The Pirate Radio Broadcaster Who Occupied Alcatraz and Terrified the FBI
Fifty years ago, John Trudell overcame tragedy to become the national voice for Native Americans—and a model for a new generation of activists.
Image by Michelle Vignes/Gamma-Rapho, via Getty Images
He sat at the same table each evening, sometimes with lighting and sometimes without, a cigarette often in hand, a guest always by his side. In the background, the sound of waves rolling against the rocks and the stuttering of a backup generator were constants. Then, with a crackly yet true radio connection, streaming through the wires from an unthinkable place — Alcatraz Island — he began speaking in a calm, determined voice. The nation was listening.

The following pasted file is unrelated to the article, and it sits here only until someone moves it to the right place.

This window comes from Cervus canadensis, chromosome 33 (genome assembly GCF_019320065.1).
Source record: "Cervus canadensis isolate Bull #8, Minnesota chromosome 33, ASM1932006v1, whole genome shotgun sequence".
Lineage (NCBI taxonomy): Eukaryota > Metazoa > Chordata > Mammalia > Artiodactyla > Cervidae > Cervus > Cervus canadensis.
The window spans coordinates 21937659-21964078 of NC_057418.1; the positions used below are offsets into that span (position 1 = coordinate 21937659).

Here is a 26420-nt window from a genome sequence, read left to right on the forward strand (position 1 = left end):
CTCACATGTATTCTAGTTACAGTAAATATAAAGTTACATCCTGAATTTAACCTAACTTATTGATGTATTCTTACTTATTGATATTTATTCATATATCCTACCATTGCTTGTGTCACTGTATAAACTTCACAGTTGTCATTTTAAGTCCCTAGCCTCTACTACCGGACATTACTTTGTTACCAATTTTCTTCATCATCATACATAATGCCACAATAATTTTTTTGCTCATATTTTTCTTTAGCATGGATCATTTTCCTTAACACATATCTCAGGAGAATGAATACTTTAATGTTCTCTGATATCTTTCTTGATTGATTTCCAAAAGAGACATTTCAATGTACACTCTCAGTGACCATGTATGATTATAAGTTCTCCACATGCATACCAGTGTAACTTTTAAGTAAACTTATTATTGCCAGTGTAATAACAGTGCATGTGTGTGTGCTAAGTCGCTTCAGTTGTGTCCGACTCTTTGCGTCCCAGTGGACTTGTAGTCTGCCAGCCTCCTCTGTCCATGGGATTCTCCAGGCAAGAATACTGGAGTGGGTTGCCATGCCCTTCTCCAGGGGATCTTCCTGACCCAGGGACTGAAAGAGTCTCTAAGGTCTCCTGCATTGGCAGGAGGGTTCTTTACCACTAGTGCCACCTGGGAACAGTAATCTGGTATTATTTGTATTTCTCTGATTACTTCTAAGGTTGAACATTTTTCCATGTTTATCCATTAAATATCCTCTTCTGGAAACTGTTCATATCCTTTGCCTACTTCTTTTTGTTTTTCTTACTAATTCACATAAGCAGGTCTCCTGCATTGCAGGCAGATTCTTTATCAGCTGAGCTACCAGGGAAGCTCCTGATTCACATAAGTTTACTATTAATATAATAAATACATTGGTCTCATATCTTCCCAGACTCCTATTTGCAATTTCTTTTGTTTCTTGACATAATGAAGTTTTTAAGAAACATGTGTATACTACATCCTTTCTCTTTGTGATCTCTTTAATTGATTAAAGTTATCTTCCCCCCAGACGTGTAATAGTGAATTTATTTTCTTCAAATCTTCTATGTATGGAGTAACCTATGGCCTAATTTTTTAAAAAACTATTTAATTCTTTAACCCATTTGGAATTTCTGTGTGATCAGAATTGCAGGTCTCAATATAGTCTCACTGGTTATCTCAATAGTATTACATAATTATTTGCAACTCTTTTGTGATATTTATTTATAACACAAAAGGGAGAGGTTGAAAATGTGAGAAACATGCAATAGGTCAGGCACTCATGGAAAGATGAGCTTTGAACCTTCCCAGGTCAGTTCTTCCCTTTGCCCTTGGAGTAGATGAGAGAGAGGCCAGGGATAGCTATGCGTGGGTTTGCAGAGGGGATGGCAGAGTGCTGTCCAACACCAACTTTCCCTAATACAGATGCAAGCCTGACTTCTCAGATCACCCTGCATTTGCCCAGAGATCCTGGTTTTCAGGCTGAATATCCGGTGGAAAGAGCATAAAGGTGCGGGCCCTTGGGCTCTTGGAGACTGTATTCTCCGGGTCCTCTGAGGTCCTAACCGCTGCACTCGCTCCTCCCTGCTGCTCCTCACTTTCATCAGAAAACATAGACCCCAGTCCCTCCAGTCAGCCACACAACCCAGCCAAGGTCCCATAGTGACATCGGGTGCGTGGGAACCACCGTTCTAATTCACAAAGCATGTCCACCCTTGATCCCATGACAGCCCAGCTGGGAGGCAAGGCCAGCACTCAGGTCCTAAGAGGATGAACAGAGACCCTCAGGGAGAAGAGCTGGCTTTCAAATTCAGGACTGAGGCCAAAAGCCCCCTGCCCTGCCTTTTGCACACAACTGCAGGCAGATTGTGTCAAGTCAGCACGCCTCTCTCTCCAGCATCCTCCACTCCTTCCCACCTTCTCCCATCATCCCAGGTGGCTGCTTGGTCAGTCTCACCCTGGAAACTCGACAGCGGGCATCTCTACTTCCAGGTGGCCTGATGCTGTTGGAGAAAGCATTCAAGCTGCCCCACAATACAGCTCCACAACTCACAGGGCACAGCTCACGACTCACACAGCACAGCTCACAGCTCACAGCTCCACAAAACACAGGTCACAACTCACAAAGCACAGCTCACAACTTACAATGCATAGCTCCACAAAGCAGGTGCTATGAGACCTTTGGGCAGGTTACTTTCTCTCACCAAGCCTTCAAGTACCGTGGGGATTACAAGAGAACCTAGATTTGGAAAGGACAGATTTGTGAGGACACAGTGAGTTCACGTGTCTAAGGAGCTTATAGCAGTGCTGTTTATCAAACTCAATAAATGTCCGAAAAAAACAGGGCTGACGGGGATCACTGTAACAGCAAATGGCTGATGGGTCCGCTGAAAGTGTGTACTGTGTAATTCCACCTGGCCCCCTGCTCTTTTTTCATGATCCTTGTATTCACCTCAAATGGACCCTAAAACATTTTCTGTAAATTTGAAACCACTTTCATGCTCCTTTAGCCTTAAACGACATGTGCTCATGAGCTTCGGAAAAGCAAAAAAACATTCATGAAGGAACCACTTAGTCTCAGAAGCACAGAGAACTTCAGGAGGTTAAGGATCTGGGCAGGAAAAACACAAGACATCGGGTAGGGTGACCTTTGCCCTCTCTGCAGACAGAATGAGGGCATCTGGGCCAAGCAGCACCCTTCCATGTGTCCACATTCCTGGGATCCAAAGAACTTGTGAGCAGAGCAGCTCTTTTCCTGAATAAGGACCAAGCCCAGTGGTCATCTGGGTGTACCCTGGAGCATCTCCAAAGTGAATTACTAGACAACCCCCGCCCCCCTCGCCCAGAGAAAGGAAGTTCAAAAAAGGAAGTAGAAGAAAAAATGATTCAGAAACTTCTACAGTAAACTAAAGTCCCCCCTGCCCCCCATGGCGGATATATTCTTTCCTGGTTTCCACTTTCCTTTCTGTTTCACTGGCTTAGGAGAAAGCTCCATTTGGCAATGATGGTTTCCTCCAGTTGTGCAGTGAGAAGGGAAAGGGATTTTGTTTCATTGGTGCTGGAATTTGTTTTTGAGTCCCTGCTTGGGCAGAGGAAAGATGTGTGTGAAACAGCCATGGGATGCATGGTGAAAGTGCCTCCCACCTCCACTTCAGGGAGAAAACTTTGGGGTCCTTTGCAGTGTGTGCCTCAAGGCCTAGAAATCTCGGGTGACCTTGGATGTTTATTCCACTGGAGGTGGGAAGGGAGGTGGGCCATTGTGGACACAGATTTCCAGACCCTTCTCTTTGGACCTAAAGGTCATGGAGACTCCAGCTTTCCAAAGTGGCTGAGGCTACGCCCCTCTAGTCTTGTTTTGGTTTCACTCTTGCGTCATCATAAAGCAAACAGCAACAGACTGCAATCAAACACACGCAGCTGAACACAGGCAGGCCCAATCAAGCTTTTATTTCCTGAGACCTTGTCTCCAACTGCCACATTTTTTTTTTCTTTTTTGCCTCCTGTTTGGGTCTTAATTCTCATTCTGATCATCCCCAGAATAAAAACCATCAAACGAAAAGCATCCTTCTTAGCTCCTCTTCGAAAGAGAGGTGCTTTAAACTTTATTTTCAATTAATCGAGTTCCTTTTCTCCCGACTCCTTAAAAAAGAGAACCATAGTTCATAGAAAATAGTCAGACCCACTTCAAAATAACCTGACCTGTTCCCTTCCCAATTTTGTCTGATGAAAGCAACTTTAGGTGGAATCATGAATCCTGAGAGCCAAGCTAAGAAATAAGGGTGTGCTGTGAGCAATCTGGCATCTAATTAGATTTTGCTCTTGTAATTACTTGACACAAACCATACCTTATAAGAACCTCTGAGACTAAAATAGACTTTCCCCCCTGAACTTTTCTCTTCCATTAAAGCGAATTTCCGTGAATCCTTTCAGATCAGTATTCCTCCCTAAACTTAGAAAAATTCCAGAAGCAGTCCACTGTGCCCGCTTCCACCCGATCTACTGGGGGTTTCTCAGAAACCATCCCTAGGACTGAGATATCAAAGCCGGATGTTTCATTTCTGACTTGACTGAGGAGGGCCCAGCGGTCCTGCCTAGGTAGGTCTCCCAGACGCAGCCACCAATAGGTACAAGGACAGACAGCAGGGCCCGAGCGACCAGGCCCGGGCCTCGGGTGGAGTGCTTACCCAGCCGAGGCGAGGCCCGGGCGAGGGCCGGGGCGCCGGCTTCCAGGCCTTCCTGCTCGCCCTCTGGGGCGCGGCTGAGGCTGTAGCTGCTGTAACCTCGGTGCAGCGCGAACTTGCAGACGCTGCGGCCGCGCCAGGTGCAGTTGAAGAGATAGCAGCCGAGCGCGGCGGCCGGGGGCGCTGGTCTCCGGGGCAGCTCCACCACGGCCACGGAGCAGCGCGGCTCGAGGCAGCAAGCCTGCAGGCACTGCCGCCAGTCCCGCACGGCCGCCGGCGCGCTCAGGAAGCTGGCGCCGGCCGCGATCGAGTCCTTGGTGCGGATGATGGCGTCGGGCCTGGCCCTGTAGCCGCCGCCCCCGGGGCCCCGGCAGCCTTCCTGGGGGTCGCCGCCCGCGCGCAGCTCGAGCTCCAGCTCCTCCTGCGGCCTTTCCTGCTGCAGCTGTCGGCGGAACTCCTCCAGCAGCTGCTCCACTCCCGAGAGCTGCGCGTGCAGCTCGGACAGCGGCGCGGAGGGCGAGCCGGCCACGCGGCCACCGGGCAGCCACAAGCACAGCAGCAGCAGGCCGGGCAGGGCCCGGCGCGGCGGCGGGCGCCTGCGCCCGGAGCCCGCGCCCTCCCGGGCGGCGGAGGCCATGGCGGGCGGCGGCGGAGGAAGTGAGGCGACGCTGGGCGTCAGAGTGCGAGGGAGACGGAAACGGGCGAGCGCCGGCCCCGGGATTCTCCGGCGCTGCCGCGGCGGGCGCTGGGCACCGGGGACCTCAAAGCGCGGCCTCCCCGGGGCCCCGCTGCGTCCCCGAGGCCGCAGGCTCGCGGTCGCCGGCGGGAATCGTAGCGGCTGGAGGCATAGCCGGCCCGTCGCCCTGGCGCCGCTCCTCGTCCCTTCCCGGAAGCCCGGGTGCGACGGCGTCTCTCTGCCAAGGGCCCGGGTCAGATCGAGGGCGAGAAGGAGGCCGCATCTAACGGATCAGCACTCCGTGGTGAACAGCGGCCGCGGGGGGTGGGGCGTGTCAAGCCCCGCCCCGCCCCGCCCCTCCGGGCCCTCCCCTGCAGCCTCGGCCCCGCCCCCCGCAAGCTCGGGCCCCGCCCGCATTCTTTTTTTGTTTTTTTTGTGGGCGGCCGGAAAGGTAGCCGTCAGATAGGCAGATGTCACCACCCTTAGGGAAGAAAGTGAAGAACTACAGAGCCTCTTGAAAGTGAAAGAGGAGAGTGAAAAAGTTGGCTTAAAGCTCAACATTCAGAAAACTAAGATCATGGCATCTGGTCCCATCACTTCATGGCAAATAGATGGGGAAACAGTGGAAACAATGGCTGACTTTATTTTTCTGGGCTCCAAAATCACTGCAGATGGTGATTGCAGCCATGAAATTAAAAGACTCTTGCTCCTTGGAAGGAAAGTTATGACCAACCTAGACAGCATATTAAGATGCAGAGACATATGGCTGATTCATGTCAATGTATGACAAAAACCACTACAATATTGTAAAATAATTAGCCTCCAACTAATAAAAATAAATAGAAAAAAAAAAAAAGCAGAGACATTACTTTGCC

In the Pacifica Radio Archives, located in a modest brick building in North Hollywood, you can hear what hundreds of thousands of Americans heard on those evenings. File through the cassettes and you will find more than a dozen tapes labeled with a single word: Alcatraz. Each is followed by a date, anywhere from December 1969 to August 1970.
But these were not simply programs about Alcatraz, that island in the notoriously frigid San Francisco Bay that was home to a federal prison until…
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